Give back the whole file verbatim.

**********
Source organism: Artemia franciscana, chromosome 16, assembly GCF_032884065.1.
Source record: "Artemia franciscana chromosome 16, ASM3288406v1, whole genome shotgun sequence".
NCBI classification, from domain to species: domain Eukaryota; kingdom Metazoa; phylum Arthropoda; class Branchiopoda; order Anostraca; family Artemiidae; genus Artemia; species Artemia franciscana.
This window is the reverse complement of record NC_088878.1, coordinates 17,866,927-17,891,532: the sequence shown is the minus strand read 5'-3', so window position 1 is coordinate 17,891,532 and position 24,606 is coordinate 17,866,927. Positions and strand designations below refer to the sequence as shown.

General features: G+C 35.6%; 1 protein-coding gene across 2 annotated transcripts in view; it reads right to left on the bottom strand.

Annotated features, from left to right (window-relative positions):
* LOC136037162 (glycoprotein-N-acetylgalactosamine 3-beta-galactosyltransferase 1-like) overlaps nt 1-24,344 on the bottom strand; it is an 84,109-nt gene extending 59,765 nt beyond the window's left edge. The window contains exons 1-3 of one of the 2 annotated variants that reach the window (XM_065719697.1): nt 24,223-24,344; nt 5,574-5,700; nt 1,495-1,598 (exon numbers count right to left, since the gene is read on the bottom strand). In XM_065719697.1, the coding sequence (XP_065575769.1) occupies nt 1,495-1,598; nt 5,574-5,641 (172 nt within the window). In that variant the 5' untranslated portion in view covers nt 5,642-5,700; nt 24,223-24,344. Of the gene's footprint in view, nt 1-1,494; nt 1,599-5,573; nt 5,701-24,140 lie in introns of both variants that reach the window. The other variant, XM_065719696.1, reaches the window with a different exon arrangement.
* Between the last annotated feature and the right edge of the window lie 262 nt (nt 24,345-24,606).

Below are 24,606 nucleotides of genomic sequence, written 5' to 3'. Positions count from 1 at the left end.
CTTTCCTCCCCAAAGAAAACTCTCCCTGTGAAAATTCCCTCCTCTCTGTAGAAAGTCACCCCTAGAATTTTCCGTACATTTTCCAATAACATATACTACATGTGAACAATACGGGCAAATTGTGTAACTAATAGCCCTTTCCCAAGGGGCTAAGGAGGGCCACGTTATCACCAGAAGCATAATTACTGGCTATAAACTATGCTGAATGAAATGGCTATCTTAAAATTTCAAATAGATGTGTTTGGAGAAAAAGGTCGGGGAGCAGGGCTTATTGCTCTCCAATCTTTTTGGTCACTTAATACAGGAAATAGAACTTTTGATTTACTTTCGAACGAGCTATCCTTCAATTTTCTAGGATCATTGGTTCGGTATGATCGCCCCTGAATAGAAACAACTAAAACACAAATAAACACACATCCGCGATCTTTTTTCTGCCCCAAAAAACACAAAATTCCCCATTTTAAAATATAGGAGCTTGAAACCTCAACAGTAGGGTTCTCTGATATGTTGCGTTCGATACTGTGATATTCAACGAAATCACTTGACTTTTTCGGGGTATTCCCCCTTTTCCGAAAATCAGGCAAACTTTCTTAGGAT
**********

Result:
Source organism: Artemia franciscana, chromosome 16, assembly GCF_032884065.1.
Source record: "Artemia franciscana chromosome 16, ASM3288406v1, whole genome shotgun sequence".
NCBI classification, from domain to species: domain Eukaryota; kingdom Metazoa; phylum Arthropoda; class Branchiopoda; order Anostraca; family Artemiidae; genus Artemia; species Artemia franciscana.
This window is the reverse complement of record NC_088878.1, coordinates 17,866,927-17,891,532: the sequence shown is the minus strand read 5'-3', so window position 1 is coordinate 17,891,532 and position 24,606 is coordinate 17,866,927. Positions and strand designations below refer to the sequence as shown.

General features: G+C 35.6%; 1 protein-coding gene across 2 annotated transcripts in view; it reads right to left on the bottom strand.

Annotated features, from left to right (window-relative positions):
* LOC136037162 (glycoprotein-N-acetylgalactosamine 3-beta-galactosyltransferase 1-like) overlaps nt 1-24,344 on the bottom strand; it is an 84,109-nt gene extending 59,765 nt beyond the window's left edge. The window contains exons 1-3 of one of the 2 annotated variants that reach the window (XM_065719697.1): nt 24,223-24,344; nt 5,574-5,700; nt 1,495-1,598 (exon numbers count right to left, since the gene is read on the bottom strand). In XM_065719697.1, the coding sequence (XP_065575769.1) occupies nt 1,495-1,598; nt 5,574-5,641 (172 nt within the window). In that variant the 5' untranslated portion in view covers nt 5,642-5,700; nt 24,223-24,344. Of the gene's footprint in view, nt 1-1,494; nt 1,599-5,573; nt 5,701-24,140 lie in introns of both variants that reach the window. The other variant, XM_065719696.1, reaches the window with a different exon arrangement.
* Between the last annotated feature and the right edge of the window lie 262 nt (nt 24,345-24,606).

Below are 24,606 nucleotides of genomic sequence, written 5' to 3'. Positions count from 1 at the left end.
CTTTCCTCCCCAAAGAAAACTCTCCCTGTGAAAATTCCCTCCTCTCTGTAGAAAGTCACCCCTAGAATTTTCCGTACATTTTCCAATAACATATACTACATGTGAACAATACGGGCAAATTGTGTAACTAATAGCCCTTTCCCAAGGGGCTAAGGAGGGCCACGTTATCACCAGAAGCATAATTACTGGCTATAAACTATGCTGAATGAAATGGCTATCTTAAAATTTCAAATAGATGTGTTTGGAGAAAAAGGTCGGGGAGCAGGGCTTATTGCTCTCCAATCTTTTTGGTCACTTAATACAGGAAATAGAACTTTTGATTTACTTTCGAACGAGCTATCCTTCAATTTTCTAGGATCATTGGTTCGGTATGATCGCCCCTGAATAGAAACAACTAAAACACAAATAAACACACATCCGCGATCTTTTTTCTGCCCCAAAAAACACAAAATTCCCCATTTTAAAATATAGGAGCTTGAAACCTCAACAGTAGGGTTCTCTGATATGTTGCGTTCGATACTGTGATATTCAACGAAATCACTTGACTTTTTCGGGGTATTCCCCCTTTTCCGAAAATCAGGCAAACTTTCTTAGGAT